Hypergraphs Demonstrate Anastomoses During Divergent Integration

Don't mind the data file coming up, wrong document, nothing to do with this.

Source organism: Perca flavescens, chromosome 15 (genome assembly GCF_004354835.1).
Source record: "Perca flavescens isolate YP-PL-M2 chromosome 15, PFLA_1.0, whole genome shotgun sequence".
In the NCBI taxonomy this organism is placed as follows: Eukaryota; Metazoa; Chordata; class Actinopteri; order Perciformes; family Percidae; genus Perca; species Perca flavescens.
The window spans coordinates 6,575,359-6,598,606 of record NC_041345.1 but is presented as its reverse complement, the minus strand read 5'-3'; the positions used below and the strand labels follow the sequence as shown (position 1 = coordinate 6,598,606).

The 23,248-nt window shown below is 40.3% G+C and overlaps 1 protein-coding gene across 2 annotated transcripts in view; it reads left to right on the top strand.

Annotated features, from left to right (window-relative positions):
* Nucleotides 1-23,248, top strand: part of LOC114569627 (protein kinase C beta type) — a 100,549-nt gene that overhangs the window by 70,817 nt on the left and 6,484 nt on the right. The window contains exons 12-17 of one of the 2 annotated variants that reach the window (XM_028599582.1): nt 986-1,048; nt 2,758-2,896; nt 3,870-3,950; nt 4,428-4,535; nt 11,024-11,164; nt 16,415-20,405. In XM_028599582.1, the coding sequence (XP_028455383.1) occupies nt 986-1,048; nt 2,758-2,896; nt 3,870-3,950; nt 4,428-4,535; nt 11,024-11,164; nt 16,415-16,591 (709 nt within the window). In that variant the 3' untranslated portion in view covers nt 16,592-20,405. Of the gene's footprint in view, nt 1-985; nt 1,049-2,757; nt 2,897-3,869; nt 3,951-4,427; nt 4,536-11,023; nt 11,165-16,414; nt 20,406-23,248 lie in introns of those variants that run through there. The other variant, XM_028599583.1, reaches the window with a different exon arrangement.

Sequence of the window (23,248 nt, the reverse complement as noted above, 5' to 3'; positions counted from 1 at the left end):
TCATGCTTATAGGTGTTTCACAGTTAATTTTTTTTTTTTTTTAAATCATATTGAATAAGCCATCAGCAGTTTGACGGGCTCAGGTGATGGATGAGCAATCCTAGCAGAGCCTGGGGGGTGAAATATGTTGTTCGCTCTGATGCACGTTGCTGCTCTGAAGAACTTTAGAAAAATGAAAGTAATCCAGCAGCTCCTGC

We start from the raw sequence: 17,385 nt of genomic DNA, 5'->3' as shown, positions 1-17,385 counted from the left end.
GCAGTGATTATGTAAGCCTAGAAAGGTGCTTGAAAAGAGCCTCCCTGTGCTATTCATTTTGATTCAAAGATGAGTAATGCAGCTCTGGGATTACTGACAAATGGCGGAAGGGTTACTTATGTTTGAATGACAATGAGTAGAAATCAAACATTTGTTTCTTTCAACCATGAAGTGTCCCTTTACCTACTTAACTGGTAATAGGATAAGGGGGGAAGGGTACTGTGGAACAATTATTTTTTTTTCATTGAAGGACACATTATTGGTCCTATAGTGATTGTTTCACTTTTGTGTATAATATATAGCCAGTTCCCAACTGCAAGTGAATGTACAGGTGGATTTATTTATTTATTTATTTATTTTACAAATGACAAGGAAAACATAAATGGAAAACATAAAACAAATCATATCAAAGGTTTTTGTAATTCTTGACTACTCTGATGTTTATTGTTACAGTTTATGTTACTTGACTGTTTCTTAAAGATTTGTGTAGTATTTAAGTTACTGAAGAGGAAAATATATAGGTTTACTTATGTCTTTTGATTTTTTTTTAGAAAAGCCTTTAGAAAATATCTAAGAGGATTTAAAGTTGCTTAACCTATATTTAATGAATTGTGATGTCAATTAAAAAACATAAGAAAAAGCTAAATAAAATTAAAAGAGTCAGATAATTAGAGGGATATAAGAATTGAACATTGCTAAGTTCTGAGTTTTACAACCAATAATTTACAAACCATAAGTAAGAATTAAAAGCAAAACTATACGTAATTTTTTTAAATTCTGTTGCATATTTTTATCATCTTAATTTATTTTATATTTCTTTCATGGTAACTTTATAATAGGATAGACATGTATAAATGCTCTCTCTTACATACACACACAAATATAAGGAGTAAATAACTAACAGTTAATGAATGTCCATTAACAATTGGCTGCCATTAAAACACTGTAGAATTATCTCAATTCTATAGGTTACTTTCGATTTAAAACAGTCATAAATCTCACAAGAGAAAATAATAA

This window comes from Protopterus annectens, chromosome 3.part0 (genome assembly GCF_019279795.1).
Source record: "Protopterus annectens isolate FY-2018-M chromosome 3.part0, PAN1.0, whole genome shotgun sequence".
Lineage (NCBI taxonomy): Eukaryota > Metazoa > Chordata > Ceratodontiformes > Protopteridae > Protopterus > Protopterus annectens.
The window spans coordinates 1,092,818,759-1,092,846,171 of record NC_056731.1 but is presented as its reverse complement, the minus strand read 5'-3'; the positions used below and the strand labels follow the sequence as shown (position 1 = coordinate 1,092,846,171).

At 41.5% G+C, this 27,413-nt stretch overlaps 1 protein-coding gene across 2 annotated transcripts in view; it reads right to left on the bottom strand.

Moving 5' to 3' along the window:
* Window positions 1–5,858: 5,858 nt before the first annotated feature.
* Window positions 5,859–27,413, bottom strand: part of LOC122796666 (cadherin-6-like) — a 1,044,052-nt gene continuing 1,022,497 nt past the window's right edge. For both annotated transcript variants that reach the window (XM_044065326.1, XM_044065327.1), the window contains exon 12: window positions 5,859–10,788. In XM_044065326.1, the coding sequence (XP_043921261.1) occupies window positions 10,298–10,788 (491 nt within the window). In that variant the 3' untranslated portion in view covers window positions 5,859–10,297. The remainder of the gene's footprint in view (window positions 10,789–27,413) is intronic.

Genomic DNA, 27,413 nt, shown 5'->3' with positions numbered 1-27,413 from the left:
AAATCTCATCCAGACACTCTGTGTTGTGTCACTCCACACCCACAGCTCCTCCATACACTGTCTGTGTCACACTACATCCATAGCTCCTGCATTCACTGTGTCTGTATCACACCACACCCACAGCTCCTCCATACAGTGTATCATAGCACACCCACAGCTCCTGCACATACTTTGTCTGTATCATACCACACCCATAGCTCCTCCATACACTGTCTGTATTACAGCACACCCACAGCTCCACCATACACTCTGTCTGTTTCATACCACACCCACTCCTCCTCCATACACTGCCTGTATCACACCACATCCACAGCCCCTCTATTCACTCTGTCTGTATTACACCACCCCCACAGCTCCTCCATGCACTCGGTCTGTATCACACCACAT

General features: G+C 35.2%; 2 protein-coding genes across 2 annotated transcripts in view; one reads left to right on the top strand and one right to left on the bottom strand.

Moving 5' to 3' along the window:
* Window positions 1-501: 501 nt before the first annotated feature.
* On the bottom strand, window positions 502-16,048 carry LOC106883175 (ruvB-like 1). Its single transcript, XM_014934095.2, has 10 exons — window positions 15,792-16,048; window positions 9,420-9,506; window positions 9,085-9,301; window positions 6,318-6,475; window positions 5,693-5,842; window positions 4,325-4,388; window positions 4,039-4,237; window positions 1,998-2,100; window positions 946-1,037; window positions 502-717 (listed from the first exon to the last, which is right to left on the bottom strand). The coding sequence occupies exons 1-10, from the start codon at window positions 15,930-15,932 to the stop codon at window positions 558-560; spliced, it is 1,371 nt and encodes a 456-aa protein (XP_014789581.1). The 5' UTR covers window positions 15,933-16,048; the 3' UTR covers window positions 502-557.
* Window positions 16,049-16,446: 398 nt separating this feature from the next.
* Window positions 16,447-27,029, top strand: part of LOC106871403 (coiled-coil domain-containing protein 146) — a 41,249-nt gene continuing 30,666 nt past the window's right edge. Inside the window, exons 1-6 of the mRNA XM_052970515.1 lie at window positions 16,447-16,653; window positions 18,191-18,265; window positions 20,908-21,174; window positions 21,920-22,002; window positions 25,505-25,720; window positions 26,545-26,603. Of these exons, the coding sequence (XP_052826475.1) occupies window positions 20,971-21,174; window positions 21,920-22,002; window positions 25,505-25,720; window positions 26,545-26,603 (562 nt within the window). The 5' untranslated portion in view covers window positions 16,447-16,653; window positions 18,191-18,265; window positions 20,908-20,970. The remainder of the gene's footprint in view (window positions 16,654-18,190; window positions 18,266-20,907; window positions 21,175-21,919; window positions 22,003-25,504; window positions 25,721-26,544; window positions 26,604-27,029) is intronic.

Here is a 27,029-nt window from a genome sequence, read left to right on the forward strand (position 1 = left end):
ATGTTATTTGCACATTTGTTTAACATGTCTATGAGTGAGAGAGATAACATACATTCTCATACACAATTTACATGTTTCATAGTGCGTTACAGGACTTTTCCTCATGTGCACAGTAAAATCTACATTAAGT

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Complex networks can be used to analyze structures and systems in the embryo. Not only can we characterize growth and the emergence of form, but also differentiation. The process of differentiation from precursor cell populations to distinct functional tissues is of particular interest. These phenomena can be captured using a hypergraph consisting of nodes represented by cell type categories and arranged as a directed cyclic graph. As a hypergraph, this directed cyclic graph is an n-ary tree, which can model two or more descendent categories per division event. A hypothetical lineage tree, based on the mosaic development of the nematode C. elegans (2-ary tree), is used to capture this process. Each round of divisions produces a new set of categories that allow for exchange of cells between types. This model allows for new structures to emerge (such as a connectome) while also demonstrating how precursor categories are maintained for purposes such as dedifferentiation or other forms of cell fate plasticity. To understand this process of divergent integration, we analyze the directed hypergraph and categorical models, in addition to considering the role of network fistulas (spaces that conjoin two functional modules) and spatial restriction.